New Day Rising review by Hüsker Dü

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  • Released: Dec 31, 1984
  • Sound: 10
  • Lyrics: 10
  • Overall Impression: 10
  • Reviewer's score: 10 Gem
  • Users' score: 8.6 (18 votes)
Hüsker Dü: New Day Rising

Sound — 10
Taken in context, "New Day Rising" is an appropriate title for what many critics (and I) consider to be Husker Du's most triumphant accomplishment. After the heavy and violent 'Zen Arcade," "New Day Rising" may seem too pop-ish for more fundamental punk listeners. Gone are the thrashed, atonal guitar lines, replaced with listenable power chords and catchy hooks. The throat scarring screams are also traded in for a generally more clean vocal approach (though only about half the time). Some passages on this album even bare similarities to "Born to Run"-era Springsteen or even early rock-style Hendrix. Though not anywhere near as sprawling or overty experimental as "Zen Arcade," "New Day Rising" streches the boundaries of punk so far that many don't even call this record punk anymore. Acoustic interludes and piano struts make this record far more pop/rock than many traditionalists became uncomfortable with. In many ways, "New Day Rising" marked the most radical turns in Husker Du's career; it bridged the gap between early hardcore punk albums like "Zen Arcade" and "Metal Circus" with their straightforward pop ventures like "Candy Apple Grey" and "Warehouse." Tracks like "Celebrated Summer" have the melodic catchiness that juxtaposes hardcore leftovers like "Plans I Make" to make for the most varied effort of Husker Du's career. It also marked Bob Mould and Grant Hart's gradual schism apart in musical vision that would eventually bring Husker Du's career to a sudden end. But while the divide was controlled, they wrote some of the best music of either of their careers separately, using differences to fuel creative competition instead of control. "New Day Rising" is possibly the most artistic and emotional outing Husker Du ever produced, though widely ignored for it's inconsistencies. It's a shame really, it didn't have the "underground" cred that "Zen Arcade" had or the radio appeal that later records had, but it's charm and beauty rank as some of the most beautiful punk music has ever heard, and it serves as a fitting conclusion to one of punk's most powerful bands. But even more than a goodbye to punk, it is a new beginning that marked some of the first ventures into fully formed alternative; the first day of one of the most prominent genres in modern music.

Lyrics — 10
"Zen Arcade" saw Mould and Hart writing lyrics collaboratively to create a story with synched up lyrics to mold a coherent story. "New Day Rising" shows the two now writing songs that stand alone; and with no linking storyline to follow, the two revealed exactly what kind of vision they both had for the band as individuals. Hart continued with quirky, abstract stories that had some slight socio-political slants. Mould continued with emotional, introspective confessions of pain and loss. The difference between records is that now there are a myriad of characters that stand apart from the two writers' visions. There is almost a creative competition present between Mould and Hart; who can write the most vivid and emotional stories, and who can conjure up the most likable characters. The two writers match talents on almost evey set of songs present; Hart's "Girl who Lives on Heaven Hill" is answered with an equally sad tale in the form of Mould's "Celebrated Summer." Hart's quirky "Books about UFOs" is met at odds with Mould's odd spoken-word list about "How to Skin a Cat." Neither writer ever really "wins," but the competition seems to have brought out their talents to the heights of their abilities. They never sounded so impassioned with punk fury and emotional weariness, and they wouldn't ever sound so honest ever again.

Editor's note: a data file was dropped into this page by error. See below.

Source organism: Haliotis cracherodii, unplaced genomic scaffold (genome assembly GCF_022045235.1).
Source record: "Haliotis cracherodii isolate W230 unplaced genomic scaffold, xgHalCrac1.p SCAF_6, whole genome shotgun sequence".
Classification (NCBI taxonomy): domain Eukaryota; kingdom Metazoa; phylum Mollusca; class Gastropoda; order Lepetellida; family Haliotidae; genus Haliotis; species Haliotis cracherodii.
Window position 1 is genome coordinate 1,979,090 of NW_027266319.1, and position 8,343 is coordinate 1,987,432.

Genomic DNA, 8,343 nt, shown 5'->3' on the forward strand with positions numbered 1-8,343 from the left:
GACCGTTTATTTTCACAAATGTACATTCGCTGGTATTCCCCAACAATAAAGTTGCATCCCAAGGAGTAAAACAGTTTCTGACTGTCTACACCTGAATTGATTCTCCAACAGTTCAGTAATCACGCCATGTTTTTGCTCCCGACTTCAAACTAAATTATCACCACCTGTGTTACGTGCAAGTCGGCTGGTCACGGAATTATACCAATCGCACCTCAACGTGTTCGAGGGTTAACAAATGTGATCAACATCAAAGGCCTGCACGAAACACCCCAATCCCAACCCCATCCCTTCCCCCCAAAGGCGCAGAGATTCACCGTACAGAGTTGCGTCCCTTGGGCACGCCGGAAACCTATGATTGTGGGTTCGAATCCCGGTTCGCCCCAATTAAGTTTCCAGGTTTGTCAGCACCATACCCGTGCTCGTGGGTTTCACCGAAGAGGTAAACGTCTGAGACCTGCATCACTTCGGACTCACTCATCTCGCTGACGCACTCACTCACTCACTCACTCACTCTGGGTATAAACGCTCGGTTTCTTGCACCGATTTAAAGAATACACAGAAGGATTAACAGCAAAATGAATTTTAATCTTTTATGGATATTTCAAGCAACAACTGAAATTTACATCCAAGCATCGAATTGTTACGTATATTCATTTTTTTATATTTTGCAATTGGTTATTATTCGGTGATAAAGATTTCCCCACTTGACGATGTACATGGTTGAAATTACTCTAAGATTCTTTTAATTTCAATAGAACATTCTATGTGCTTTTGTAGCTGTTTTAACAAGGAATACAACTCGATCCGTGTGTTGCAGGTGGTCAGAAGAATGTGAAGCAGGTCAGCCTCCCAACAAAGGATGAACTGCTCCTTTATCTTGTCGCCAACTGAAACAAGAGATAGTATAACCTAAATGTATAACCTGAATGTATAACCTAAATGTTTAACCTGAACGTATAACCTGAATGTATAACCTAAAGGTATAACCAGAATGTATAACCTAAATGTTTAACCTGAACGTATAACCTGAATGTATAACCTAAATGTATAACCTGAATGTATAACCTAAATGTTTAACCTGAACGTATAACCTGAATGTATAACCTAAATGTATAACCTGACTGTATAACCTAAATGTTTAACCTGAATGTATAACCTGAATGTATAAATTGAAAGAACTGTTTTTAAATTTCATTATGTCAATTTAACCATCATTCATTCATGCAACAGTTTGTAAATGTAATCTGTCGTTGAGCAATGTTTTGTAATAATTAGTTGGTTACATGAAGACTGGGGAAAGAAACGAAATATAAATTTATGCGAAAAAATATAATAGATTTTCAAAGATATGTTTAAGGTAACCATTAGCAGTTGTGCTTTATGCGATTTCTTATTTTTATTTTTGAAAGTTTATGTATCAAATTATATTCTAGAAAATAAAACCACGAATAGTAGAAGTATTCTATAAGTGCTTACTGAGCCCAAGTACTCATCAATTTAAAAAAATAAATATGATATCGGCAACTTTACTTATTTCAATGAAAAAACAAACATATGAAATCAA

Overall Impression — 10
"New Day Rising" is an almost perfect fusion of punk power and passion with media friendly catchiness. Blasphemy in most hardcore circles perhaps, but the melding of genres created a hodge-podge powerful artistry that rivals most of the more mainstream artists that have made it into the rock and roll hall of fame. Radically underappreciated, "New Day Rising"'s significance is still undeniable. A Rolling Tone Top 500 album, the essential genesis of alternative rock, and an album that rocks far beyond the thresholds of its piers, "New Day Rising" may very well be one of the most inspired albums of the past 30 years.

8 comments sorted by best / new / date

    what the hell? this is a random record to review. but anyway, i agree more or less 100%.
    this is a random record to review
    Perhaps, but I want to review records that don't already have reviews.
    Before anyone mentions, as many did on my last review, there are several spelling errors. I don't claim to be the best typist around...I am sorry in advance.
    Dig your taste in music. About time someone reviewed anything or even acknowledged Hsker D
    Isn't it a shame that this album has 6 comments posted, whereas any Fallout Boy album has, like, 500? Not only is integrity extinct in music, it's apparently extinct in listeners.